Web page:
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Criminal Appeal Lawyer: How to appeal a conviction and/or sentence in the Court of Appeal for Ontario, Canada.

Those convicted can appeal the court's finding of guilt, the sentence imposed, or both.

In Ontario criminal courts those who are found guilty and sentenced have 30 days to appeal the court’s ruling. Beyond the initial 30 day window the now convicted offender will need to make a special application to the court to apply for permission to appeal their conviction and/or sentence. Some people may also apply for bail while their appeal is pending.

Defendants convicted in Ontario have the option to appeal:
  1. The finding of guilt (conviction) by the court;
  2. The sentence that was imposed after finding the accused guilty;
  3. Both the finding of guilt and the sentence.
It is important to emphasize that #1 and #2 are not mutually exclusive. Those who appeal both the conviction and the sentence are arguing to the Court of Appeal for Ontario (COA) that they should not have been found guilty but that if the COA disagrees they also argue that the sentence they received was overly harsh or undeserved.

The COA may agree with the finding of guilt but not the sentence imposed which is why both are commonly appealed and independently considered by the court.

If someone is found guilty how can they get the decision overturned on appeal?

Most appeals will be based on questions of law, not fact. This means the defendant may have grounds to believe that evidence was improperly gathered by the police, wrongly admitted or used at trial, that a jury was improperly instructed, or that some other error of law was made. Appeal cases often involve alleged breaches of their rights under the Canadian Charter of Rights and Freedoms by the police. There are also many procedural errors that can occur at trial which may provide grounds for a successful appeal.

The appeal is not a relitigation of the trial. The Court of Appeal generally will accept the findings of facts made by the trial judge. It is not a stage for everyone to take the stand and testify again. Transcripts of what was said in court will be used and arguments will typically focus on legal procedures and decisions that were made in the case both prior to and during the trial process.

The appeal lawyer representing the accused will therefore obtain the transcripts of the trial and submit a factum containing the legal arguments being used in the case. A hearing will take place where the appeal lawyer will present their arguments to the court and answer any questions from the appeal court judges before they rule on the case.

Upon re-evaluating the finding of guilt (conviction), the Court of Appeal has several options including:
  1. Acquit the accused;
  2. Order a new trial with new instructions to be followed by the lower court regarding evidence or procedure;
  3. Uphold the conviction with perhaps commentary on the particular Charter, procedural, or other issues raised on appeal.
In Ontario, the COA has virtually unlimited power to reverse or change decisions made by the lower courts.

Appealing a sentence imposed by the lower court after finding the defendant guilty.

I agreed to plead guilty and the Crown offered me a good deal but the judge disagreed with the sentence. How can I appeal this ruling?

Other individuals looking to file an appeal may accept the finding of guilt, or may have even pled guilty originally, but received a sentence (often jail or prison) that they were not expecting. They may have agreed to plead guilty in hopes of receiving a lighter sentence, perhaps in exchange for a joint position on sentencing between the Crown and the defence, but the judge disagreed and sentenced them to something harsher than what was recommended.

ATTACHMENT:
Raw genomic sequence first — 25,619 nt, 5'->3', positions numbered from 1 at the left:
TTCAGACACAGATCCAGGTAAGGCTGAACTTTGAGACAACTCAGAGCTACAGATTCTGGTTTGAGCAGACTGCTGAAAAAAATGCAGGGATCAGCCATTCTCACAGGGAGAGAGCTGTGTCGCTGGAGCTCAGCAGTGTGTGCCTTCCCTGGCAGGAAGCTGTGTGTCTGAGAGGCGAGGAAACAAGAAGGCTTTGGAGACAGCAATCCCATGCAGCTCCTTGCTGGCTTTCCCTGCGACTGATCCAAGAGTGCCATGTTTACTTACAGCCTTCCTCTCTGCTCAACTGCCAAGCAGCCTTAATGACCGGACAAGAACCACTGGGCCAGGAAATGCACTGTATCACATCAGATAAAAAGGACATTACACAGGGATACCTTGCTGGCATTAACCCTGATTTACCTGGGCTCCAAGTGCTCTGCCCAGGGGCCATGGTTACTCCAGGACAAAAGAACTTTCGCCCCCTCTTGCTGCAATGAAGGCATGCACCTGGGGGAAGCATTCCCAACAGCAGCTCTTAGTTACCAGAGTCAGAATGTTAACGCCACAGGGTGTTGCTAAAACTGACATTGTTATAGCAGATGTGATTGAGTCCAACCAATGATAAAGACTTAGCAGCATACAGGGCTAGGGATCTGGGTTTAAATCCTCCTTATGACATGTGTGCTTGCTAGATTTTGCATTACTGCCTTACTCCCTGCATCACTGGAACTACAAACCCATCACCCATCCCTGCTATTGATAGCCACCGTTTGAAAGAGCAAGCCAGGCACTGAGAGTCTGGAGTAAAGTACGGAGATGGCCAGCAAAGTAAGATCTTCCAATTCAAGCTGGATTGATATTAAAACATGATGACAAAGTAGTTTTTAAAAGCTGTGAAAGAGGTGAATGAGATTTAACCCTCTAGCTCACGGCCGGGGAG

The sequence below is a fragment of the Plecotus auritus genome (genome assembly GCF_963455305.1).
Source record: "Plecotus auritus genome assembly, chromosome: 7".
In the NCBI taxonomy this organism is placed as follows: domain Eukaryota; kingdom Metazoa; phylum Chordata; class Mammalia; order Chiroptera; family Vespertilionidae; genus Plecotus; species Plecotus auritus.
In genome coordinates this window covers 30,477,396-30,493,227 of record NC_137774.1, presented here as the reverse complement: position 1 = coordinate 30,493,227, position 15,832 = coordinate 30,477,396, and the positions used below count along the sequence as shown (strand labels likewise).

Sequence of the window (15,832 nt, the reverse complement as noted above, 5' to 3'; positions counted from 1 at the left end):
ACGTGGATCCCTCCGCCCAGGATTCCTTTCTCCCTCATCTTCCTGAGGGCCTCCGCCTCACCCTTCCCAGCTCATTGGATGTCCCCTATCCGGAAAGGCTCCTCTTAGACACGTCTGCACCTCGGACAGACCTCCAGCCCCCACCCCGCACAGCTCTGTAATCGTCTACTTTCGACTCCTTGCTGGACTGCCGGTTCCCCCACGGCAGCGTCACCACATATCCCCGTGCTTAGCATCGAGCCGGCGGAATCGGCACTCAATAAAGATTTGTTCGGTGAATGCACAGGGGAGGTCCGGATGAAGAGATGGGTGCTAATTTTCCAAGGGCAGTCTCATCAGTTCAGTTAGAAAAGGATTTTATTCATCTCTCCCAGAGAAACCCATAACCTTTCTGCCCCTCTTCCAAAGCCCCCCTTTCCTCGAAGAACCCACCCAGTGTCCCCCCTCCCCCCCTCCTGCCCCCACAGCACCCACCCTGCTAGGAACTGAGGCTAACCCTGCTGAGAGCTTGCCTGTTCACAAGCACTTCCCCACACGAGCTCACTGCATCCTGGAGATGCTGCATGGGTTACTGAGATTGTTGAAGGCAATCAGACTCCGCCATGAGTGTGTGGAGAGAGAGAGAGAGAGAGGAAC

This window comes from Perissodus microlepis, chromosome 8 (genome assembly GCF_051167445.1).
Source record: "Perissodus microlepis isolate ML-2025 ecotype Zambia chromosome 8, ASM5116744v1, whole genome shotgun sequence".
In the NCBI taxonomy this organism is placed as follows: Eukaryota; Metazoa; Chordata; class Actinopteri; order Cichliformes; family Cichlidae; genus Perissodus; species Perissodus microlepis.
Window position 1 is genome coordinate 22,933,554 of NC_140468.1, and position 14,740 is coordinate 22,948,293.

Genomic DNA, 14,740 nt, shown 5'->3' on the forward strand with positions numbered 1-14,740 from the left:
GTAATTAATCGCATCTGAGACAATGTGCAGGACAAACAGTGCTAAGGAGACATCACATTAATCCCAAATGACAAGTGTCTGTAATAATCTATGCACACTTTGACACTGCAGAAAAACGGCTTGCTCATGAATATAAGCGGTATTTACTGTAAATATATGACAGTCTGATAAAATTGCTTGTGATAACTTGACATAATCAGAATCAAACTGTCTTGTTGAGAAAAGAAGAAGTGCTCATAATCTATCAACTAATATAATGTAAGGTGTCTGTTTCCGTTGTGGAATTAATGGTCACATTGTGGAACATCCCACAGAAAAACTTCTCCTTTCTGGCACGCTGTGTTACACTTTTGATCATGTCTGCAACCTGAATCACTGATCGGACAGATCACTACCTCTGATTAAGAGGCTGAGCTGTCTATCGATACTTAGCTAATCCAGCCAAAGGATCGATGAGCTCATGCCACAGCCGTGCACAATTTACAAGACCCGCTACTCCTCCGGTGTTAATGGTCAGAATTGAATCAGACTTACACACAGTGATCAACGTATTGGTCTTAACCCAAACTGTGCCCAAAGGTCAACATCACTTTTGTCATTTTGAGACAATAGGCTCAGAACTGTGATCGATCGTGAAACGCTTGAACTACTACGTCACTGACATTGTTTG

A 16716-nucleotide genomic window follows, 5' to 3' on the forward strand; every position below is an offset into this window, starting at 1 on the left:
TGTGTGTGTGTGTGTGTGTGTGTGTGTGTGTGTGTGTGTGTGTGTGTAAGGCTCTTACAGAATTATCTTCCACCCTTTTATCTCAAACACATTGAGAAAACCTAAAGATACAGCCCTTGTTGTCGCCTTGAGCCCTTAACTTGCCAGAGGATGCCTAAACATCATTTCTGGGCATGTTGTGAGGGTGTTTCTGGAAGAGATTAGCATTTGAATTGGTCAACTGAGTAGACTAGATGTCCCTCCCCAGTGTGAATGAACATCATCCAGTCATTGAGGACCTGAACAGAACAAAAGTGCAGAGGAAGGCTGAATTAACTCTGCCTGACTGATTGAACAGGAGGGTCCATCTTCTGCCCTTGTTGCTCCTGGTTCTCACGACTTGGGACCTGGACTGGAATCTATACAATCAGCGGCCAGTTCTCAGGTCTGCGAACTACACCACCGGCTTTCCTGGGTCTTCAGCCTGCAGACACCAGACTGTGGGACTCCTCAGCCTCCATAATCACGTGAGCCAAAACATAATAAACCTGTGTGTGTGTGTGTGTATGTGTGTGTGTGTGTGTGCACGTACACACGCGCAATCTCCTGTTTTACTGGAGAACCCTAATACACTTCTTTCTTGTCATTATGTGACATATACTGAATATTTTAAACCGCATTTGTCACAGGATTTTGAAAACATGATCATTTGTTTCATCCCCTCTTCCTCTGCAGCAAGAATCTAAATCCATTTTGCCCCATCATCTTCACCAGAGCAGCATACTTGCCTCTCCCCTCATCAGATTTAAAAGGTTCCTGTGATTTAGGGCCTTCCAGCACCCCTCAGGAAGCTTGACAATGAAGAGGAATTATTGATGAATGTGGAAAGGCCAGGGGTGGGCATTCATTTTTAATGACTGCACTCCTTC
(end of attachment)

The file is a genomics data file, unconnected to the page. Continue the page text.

When someone pleads guilty both the defence lawyer and the Crown, and often the judge themselves, will clearly explain to them that the sentence is still up to the judge despite any agreements made between the Crown and the defence. Courts will not accept guilty pleas from uninformed defendants or from those who claim to be innocent.

Even if you pled guilty while fully informed of your rights you can still appeal the sentence imposed at the COA level.

How can I appeal the sentence if I knew beforehand the judge could sentence me something beyond what the Crown was asking for?

This is normal. Criminal sentences are appealed all the time in Ontario regardless of whether the accused voluntarily pled guilty or was found guilty after a trial. Usually the contested issue is that the sentence imposed itself is improper and not legally justified.

While judges are given quite a bit of room for harsh sentencing on most offences, the sentence still must be reasonable in the circumstances and consistent with prior case law precedents. If many other courts imposed lesser sentences in similar cases, or there are decisions of the Court of Appeal or Supreme Court of Canada that contradict the sentence, this may be grounds for a successful appeal.

What types of sentences are normally appealed?

Most often the appeal relates to the length of jail or prison time imposed by the court. This can range tremendously on a case by case basis. Some people are appealing that a jail sentence was imposed at all. In other cases the defendant will be asking the appeal court to discharge them of a criminal record.

Any sentence can be appealed. The most common types of sentences appealed in Ontario courts are:
  1. Prison (2 years+ custody)
  2. Jail (custody of less than 2 years)
  3. Conditional Sentence (house arrest and a criminal record)
  4. Suspended Sentence (probation and a criminal record)
  5. Fine (criminal record)
Appeals can also relate to:
  1. Restitution Orders
  2. Sex offender registration SOIRA orders
  3. Orders of Prohibition limiting access to children, the internet, and other restrictions imposed under Section 161 (1) of the Criminal Code for child sexual offences
  4. Dangerous and Long Term Offenders
  5. Driving prohibitions
  6. Any other lower court ancillary orders or decisions